How to Get a Federal or State Tax Lien Removed From Your Credit Report

As of April 2018, tax liens no longer affect your credit score. All three major credit reporting agencies decided to drop tax liens from their reports. However, an unpaid tax lien can lead to tax levies – where the government comes in and seizes your property to satisfy your tax debt.

This means you could lose your bank account, your car, or even your home if the tax debt is large enough. So, while tax liens no longer directly affect your credit history, they can still have a major impact on your finances.

couple reading documents

How long does a tax lien stay on your credit report?

State and federal tax liens no longer appear on your credit reports. Before April 2018, paid tax liens remained on your credit report for seven years from the date it was filed, and unpaid tax liens remained indefinitely.

Ready to Raise Your Credit Score?

Learn how credit repair professionals can assist you in disputing inaccuracies on your credit report.

Understanding Tax Liens

Tax liens are similar to civil judgments in that they are a legal remedy for your creditors to collect money from you. However, with a federal tax lien in place, the IRS establishes that they have a legal right to your property. This includes:

  • Real estate you own – houses, land, etc.
  • Personal property – your cars, jewelry, etc.
  • Business property – any business property as well as accounts receivable (if you own a business)
  • Financial assets – your bank accounts, retirement accounts, etc.

Having a federal tax lien makes it almost impossible to sell your home or qualify for new credit. The lien takes precedence, so when you try to sell your home, the purchase price must be used to satisfy it. This is a deal that few buyers will agree to.

Tax liens can easily turn into levies, and the IRS has already established that it is “first in line” to collect. So, creditors know that they won’t have much recourse if you default in the future.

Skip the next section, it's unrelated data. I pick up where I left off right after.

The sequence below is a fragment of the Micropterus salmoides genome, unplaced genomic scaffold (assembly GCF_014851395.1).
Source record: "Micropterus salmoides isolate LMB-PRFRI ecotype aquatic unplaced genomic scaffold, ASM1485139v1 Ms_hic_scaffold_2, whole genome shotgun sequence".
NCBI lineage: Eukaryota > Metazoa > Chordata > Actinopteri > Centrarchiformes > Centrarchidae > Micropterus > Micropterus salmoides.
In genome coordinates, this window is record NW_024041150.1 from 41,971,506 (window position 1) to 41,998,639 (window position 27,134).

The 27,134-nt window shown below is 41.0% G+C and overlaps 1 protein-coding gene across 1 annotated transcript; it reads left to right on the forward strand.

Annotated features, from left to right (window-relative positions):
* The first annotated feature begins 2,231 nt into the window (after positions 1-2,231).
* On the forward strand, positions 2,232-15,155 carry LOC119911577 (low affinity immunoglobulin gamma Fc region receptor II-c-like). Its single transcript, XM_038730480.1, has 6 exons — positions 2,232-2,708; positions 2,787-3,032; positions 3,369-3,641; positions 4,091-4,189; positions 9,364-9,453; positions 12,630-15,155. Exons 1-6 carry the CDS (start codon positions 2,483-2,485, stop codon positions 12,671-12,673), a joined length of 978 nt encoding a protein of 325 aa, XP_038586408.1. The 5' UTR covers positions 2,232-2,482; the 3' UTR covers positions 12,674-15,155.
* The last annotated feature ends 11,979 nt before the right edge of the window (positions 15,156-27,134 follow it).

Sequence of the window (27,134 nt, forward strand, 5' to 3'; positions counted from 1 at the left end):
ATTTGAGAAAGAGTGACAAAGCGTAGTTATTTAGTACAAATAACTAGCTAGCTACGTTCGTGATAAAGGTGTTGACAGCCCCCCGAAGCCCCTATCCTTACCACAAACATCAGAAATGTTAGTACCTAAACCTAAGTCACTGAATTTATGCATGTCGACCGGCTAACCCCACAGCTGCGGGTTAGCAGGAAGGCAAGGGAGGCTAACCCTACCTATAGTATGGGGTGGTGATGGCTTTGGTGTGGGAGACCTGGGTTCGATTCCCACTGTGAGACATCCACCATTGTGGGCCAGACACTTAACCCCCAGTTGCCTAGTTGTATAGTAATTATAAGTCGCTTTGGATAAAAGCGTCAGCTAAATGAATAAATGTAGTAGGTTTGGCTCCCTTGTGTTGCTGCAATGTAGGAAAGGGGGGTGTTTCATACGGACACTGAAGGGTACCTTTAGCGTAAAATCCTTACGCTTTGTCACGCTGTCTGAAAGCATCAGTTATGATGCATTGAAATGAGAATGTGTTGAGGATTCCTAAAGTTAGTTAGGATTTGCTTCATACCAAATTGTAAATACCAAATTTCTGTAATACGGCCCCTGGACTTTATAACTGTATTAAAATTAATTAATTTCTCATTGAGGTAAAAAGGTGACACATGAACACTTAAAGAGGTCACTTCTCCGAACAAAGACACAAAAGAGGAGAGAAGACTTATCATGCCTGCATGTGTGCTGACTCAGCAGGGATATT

The longer the debt goes unpaid, the greater your risk of being levied and having your property and assets seized.

Negative Impacts of a Tax Lien

As mentioned above, tax liens can create several big problems if left unaddressed. Let’s take a more detailed look at the potential issues that a tax lien could create:

Attached to All Assets

A federal tax lien represents a significant risk to any and all of your assets. Everything you own, from bank accounts, vehicles and real estate, or anything you acquire while the lien is in effect, can be seized.

Limits New Credit

While a federal tax lien shouldn’t show up on your personal credit report, it is still a matter of public record. As such, any potential lenders can see it. Moreover, the IRS will notify existing creditors that they have first claim on your property.

What this means is that it is extremely unlikely that any creditor will want to provide you with additional credit. Taking out a loan to pay off your tax lien probably won’t be an option, for example.

Affects Business Property

Keep in mind that an IRS lien will also put any business property you own at risk. This includes accounts receivable, so if you’re a business owner, a tax lien is exceptionally risky.

Won’t Discharge After Bankruptcy

While successful bankruptcy can eliminate most private debt, it won’t necessarily protect you from an IRS tax lien.

How to Deal With a Tax Lien

Paying your tax debt in full is, of course, the easiest way to get rid of a tax lien. Ideally, you can pay it off in a lump sum, but there are also short and long term payment options offered by the IRS.

If you sign up for a short term payment plan, you will be required to pay the full amount owed within 180 days, or about six months. Short term payment plans don’t come with any setup fees.

With a long term payment plan, you will make monthly payments with a setup fee of $31. You can also opt in to direct debit payments, which are automatically taken from your checking account each month.

Once your entire debt is paid in full, the IRS will release your tax lien within 30 days, and you’ll no longer have to worry about the risk of assets seized.